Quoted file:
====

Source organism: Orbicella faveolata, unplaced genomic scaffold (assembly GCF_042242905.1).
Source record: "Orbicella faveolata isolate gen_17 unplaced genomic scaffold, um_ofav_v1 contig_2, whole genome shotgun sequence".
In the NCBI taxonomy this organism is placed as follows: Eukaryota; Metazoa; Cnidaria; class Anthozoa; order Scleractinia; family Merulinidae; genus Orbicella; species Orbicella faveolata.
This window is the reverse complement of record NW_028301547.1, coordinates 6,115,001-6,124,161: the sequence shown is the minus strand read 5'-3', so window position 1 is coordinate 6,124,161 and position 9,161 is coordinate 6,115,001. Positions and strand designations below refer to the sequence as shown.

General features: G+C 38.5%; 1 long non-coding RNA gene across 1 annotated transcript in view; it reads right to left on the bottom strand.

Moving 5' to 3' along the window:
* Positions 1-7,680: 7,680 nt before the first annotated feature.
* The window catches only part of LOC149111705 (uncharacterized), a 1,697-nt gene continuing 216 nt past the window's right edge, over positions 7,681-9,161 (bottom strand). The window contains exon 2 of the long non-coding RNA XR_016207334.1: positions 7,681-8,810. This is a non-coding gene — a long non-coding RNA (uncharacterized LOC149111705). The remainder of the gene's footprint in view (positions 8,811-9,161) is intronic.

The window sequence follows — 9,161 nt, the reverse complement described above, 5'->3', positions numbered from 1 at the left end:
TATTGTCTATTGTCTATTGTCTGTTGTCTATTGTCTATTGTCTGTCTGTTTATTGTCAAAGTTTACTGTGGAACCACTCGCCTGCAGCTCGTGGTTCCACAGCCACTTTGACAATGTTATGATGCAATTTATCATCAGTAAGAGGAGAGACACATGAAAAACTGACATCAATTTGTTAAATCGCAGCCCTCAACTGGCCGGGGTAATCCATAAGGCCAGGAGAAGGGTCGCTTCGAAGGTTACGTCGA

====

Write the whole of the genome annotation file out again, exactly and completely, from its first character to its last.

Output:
Source organism: Orbicella faveolata, unplaced genomic scaffold (assembly GCF_042242905.1).
Source record: "Orbicella faveolata isolate gen_17 unplaced genomic scaffold, um_ofav_v1 contig_2, whole genome shotgun sequence".
In the NCBI taxonomy this organism is placed as follows: Eukaryota; Metazoa; Cnidaria; class Anthozoa; order Scleractinia; family Merulinidae; genus Orbicella; species Orbicella faveolata.
This window is the reverse complement of record NW_028301547.1, coordinates 6,115,001-6,124,161: the sequence shown is the minus strand read 5'-3', so window position 1 is coordinate 6,124,161 and position 9,161 is coordinate 6,115,001. Positions and strand designations below refer to the sequence as shown.

General features: G+C 38.5%; 1 long non-coding RNA gene across 1 annotated transcript in view; it reads right to left on the bottom strand.

Moving 5' to 3' along the window:
* Positions 1-7,680: 7,680 nt before the first annotated feature.
* The window catches only part of LOC149111705 (uncharacterized), a 1,697-nt gene continuing 216 nt past the window's right edge, over positions 7,681-9,161 (bottom strand). The window contains exon 2 of the long non-coding RNA XR_016207334.1: positions 7,681-8,810. This is a non-coding gene — a long non-coding RNA (uncharacterized LOC149111705). The remainder of the gene's footprint in view (positions 8,811-9,161) is intronic.

The window sequence follows — 9,161 nt, the reverse complement described above, 5'->3', positions numbered from 1 at the left end:
TATTGTCTATTGTCTATTGTCTGTTGTCTATTGTCTATTGTCTGTCTGTTTATTGTCAAAGTTTACTGTGGAACCACTCGCCTGCAGCTCGTGGTTCCACAGCCACTTTGACAATGTTATGATGCAATTTATCATCAGTAAGAGGAGAGACACATGAAAAACTGACATCAATTTGTTAAATCGCAGCCCTCAACTGGCCGGGGTAATCCATAAGGCCAGGAGAAGGGTCGCTTCGAAGGTTACGTCGA